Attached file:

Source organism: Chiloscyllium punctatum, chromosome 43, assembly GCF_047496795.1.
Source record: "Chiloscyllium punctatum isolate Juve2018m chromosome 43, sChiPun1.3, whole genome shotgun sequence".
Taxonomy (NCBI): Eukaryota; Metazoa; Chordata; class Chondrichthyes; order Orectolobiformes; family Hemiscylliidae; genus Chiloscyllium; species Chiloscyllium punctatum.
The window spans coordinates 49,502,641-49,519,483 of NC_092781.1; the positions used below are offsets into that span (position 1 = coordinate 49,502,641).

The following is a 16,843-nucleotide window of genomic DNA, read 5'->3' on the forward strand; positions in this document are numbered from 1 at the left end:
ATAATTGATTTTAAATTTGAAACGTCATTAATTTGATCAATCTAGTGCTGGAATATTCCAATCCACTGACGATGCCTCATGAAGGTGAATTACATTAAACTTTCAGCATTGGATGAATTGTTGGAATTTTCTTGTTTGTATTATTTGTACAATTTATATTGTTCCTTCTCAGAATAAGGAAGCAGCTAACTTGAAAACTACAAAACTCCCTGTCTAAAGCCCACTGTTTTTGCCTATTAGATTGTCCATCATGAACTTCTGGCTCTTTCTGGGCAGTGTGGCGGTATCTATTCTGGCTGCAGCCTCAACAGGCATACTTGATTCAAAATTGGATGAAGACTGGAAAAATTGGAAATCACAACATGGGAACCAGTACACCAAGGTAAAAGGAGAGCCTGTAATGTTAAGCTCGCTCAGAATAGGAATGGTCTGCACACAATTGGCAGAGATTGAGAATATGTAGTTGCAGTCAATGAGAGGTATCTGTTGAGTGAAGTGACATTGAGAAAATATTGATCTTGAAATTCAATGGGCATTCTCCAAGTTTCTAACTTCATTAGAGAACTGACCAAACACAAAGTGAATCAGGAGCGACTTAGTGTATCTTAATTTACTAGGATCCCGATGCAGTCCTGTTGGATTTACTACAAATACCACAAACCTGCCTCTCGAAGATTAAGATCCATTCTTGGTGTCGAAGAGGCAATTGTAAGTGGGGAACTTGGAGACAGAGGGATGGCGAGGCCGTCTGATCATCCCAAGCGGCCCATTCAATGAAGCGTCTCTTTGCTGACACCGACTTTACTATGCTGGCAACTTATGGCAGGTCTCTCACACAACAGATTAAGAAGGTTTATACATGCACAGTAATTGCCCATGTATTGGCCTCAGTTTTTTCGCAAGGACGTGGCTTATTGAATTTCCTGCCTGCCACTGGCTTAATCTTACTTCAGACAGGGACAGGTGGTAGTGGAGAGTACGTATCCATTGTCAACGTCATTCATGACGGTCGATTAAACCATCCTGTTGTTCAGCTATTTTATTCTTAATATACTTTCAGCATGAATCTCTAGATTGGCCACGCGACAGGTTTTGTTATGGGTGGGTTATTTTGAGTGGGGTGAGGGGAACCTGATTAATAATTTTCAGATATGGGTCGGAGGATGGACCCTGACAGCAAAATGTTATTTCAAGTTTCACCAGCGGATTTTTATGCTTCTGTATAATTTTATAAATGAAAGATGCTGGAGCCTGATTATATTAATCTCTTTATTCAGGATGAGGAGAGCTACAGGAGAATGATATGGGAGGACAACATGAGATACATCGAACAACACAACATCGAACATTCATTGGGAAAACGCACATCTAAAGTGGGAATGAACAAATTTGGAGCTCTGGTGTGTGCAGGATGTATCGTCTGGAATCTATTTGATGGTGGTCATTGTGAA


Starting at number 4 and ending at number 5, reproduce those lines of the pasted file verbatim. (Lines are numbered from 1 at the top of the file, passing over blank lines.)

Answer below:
The window spans coordinates 49,502,641-49,519,483 of NC_092781.1; the positions used below are offsets into that span (position 1 = coordinate 49,502,641).

The following is a 16,843-nucleotide window of genomic DNA, read 5'->3' on the forward strand; positions in this document are numbered from 1 at the left end: